Okrent graduated in 1969 from the University of Michigan. Most of his career has been spent as an editor, at publishers including Alfred A. Knopf, Harcourt Brace Jovanovich, Esquire Magazine, New England Monthly, Life Magazine, and TIME, Inc.
Okrent is famous for being the inventor of Rotisserie League Baseball, the best-known form of fantasy baseball, so named because the group of friends he pitched the idea to in 1979 were meeting with him at La Rotisserie Francaise restaurant in New York City.
In 1994, Okrent was filmed for his in-depth knowledge of baseball history for the Ken Burns' documentary Baseball. His book Great Fortune: The Epic of Rockefeller Center (Viking, 2003) was a finalist for the Pulitzer Prize in history.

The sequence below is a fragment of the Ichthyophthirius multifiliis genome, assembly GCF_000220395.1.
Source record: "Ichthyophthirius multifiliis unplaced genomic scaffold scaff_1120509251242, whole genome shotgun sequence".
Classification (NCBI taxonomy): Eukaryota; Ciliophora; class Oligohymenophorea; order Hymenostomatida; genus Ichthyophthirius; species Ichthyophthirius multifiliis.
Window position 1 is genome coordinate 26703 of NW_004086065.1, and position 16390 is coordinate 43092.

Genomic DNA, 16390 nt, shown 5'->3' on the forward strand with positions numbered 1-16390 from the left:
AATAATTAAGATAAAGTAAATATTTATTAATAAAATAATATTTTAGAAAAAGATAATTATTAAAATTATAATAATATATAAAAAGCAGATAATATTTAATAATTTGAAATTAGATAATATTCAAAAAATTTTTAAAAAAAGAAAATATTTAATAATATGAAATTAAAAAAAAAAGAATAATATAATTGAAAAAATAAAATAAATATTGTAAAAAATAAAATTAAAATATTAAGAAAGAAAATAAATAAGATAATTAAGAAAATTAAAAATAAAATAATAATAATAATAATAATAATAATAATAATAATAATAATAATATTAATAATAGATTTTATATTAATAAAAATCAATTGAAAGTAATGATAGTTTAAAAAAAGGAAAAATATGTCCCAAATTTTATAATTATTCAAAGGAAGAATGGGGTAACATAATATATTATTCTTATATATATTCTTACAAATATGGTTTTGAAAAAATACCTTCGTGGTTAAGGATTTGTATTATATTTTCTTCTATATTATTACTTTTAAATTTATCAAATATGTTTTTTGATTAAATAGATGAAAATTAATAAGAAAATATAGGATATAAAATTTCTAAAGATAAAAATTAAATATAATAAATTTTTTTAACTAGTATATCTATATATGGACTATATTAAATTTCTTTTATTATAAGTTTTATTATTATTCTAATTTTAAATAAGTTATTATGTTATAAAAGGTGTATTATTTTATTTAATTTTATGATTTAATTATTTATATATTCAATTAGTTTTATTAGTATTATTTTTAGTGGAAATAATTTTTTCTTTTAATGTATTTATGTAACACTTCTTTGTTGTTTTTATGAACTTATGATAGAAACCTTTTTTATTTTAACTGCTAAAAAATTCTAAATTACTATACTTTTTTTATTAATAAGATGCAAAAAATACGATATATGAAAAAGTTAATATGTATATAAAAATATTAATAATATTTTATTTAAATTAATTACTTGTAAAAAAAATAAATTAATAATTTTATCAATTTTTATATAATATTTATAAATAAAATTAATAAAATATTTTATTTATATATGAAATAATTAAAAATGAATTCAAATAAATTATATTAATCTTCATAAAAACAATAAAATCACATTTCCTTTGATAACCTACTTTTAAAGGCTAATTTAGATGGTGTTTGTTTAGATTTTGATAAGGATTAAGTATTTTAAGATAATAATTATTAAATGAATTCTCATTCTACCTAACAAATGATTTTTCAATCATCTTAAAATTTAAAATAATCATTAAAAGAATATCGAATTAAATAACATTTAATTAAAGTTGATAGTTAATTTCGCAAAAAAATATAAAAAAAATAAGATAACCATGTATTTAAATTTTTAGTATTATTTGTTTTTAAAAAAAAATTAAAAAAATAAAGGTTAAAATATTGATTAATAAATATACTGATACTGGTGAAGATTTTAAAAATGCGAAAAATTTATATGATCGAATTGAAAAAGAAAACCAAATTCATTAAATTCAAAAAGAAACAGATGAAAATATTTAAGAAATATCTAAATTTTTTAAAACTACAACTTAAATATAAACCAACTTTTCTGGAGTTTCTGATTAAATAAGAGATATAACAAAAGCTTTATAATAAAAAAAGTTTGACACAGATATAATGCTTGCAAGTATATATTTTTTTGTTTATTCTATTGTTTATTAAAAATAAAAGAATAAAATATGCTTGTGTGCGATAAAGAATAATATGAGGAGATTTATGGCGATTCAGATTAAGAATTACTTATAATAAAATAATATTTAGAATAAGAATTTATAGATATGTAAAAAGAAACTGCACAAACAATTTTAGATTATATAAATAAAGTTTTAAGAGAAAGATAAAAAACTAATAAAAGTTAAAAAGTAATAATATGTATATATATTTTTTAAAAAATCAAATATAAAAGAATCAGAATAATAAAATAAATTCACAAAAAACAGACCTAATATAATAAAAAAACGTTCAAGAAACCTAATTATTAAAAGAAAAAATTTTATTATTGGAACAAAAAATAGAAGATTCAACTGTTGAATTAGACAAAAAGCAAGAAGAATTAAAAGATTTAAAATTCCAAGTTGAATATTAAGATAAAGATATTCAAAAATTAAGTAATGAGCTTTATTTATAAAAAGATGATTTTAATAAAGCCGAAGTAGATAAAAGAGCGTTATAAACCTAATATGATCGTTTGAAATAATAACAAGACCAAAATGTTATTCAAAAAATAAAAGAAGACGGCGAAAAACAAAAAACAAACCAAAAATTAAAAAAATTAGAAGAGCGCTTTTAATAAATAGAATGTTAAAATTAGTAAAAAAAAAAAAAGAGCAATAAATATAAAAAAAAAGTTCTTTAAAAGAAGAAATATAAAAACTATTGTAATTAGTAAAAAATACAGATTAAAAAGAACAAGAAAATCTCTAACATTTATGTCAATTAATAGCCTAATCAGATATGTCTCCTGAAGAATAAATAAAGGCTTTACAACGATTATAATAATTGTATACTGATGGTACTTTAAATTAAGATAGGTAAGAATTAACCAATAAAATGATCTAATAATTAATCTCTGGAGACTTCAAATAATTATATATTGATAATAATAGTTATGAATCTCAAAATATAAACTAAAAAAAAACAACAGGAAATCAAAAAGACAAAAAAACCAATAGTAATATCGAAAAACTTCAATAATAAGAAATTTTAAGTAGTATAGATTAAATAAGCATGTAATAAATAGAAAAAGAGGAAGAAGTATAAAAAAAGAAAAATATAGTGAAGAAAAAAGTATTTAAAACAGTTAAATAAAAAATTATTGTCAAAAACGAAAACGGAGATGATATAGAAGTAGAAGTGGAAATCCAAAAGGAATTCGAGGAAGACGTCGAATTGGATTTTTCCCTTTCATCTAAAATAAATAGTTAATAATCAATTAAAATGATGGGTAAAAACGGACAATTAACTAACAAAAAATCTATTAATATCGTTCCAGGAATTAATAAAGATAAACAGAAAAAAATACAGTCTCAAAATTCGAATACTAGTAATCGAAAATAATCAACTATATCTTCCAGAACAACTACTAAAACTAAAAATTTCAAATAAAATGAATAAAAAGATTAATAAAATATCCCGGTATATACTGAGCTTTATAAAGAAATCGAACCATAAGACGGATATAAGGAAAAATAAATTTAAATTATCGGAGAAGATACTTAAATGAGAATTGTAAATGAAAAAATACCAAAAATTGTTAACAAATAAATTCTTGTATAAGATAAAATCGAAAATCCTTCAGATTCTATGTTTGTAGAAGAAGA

In October 2003, Okrent was named public editor for The New York Times, serving much of the same function as an ombudsman. He is known for coining Okrent's law during his tenure, due to a comment he made about his new job. It states: "The pursuit of balance can create imbalance because sometimes something is true," referring to the phenomenon of the press providing legitimacy to fringe or minority viewpoints.
- The Ultimate Baseball Book (1979)
- Nine Innings: The Anatomy of Baseball as Seen Through the Playing of a Single Game (1983)
- Great Fortune: The Epic of Rockefeller Center (2003)
- Baseball (1994) Documentary | Directed by: Ken Burns
- Sweet And Lowdown (1999) | Role of: A.J. Pickman | Comedy-Drama | Directed by: Woody Allen